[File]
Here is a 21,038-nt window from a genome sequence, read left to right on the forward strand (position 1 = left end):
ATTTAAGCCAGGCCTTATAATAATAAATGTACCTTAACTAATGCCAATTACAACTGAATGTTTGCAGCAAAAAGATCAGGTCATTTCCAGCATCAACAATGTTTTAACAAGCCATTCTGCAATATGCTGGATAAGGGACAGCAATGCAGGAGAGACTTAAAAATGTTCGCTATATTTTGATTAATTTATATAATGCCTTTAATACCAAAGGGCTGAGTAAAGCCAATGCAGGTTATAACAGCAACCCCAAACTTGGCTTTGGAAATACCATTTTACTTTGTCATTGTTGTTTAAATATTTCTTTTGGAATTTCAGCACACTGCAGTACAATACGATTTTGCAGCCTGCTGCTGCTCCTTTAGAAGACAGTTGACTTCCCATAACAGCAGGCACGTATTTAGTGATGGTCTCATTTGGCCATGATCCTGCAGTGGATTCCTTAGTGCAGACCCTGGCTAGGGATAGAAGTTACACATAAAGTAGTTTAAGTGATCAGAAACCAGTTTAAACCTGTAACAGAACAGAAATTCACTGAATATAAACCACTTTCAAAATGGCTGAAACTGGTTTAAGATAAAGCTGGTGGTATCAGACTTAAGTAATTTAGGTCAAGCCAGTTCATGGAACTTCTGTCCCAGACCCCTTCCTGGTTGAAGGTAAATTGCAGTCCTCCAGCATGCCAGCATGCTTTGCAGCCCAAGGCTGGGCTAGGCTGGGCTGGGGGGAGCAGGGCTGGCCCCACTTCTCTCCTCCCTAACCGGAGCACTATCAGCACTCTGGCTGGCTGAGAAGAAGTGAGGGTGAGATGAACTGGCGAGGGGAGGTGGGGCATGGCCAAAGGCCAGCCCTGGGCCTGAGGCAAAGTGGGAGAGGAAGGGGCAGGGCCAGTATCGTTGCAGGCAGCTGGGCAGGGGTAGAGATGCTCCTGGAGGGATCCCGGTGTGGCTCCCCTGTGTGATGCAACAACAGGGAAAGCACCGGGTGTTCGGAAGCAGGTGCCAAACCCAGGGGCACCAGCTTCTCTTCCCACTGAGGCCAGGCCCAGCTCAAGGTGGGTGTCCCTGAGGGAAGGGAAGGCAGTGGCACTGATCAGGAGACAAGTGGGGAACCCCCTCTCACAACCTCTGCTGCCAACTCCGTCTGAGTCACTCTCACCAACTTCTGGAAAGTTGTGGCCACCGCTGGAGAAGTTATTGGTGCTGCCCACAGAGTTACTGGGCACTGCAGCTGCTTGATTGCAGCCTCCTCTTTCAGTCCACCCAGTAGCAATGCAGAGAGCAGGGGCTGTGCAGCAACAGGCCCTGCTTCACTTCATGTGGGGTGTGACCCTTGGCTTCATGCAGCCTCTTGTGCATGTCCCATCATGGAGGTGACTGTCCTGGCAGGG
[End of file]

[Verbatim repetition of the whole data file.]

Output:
Here is a 21,038-nt window from a genome sequence, read left to right on the forward strand (position 1 = left end):
ATTTAAGCCAGGCCTTATAATAATAAATGTACCTTAACTAATGCCAATTACAACTGAATGTTTGCAGCAAAAAGATCAGGTCATTTCCAGCATCAACAATGTTTTAACAAGCCATTCTGCAATATGCTGGATAAGGGACAGCAATGCAGGAGAGACTTAAAAATGTTCGCTATATTTTGATTAATTTATATAATGCCTTTAATACCAAAGGGCTGAGTAAAGCCAATGCAGGTTATAACAGCAACCCCAAACTTGGCTTTGGAAATACCATTTTACTTTGTCATTGTTGTTTAAATATTTCTTTTGGAATTTCAGCACACTGCAGTACAATACGATTTTGCAGCCTGCTGCTGCTCCTTTAGAAGACAGTTGACTTCCCATAACAGCAGGCACGTATTTAGTGATGGTCTCATTTGGCCATGATCCTGCAGTGGATTCCTTAGTGCAGACCCTGGCTAGGGATAGAAGTTACACATAAAGTAGTTTAAGTGATCAGAAACCAGTTTAAACCTGTAACAGAACAGAAATTCACTGAATATAAACCACTTTCAAAATGGCTGAAACTGGTTTAAGATAAAGCTGGTGGTATCAGACTTAAGTAATTTAGGTCAAGCCAGTTCATGGAACTTCTGTCCCAGACCCCTTCCTGGTTGAAGGTAAATTGCAGTCCTCCAGCATGCCAGCATGCTTTGCAGCCCAAGGCTGGGCTAGGCTGGGCTGGGGGGAGCAGGGCTGGCCCCACTTCTCTCCTCCCTAACCGGAGCACTATCAGCACTCTGGCTGGCTGAGAAGAAGTGAGGGTGAGATGAACTGGCGAGGGGAGGTGGGGCATGGCCAAAGGCCAGCCCTGGGCCTGAGGCAAAGTGGGAGAGGAAGGGGCAGGGCCAGTATCGTTGCAGGCAGCTGGGCAGGGGTAGAGATGCTCCTGGAGGGATCCCGGTGTGGCTCCCCTGTGTGATGCAACAACAGGGAAAGCACCGGGTGTTCGGAAGCAGGTGCCAAACCCAGGGGCACCAGCTTCTCTTCCCACTGAGGCCAGGCCCAGCTCAAGGTGGGTGTCCCTGAGGGAAGGGAAGGCAGTGGCACTGATCAGGAGACAAGTGGGGAACCCCCTCTCACAACCTCTGCTGCCAACTCCGTCTGAGTCACTCTCACCAACTTCTGGAAAGTTGTGGCCACCGCTGGAGAAGTTATTGGTGCTGCCCACAGAGTTACTGGGCACTGCAGCTGCTTGATTGCAGCCTCCTCTTTCAGTCCACCCAGTAGCAATGCAGAGAGCAGGGGCTGTGCAGCAACAGGCCCTGCTTCACTTCATGTGGGGTGTGACCCTTGGCTTCATGCAGCCTCTTGTGCATGTCCCATCATGGAGGTGACTGTCCTGGCAGGG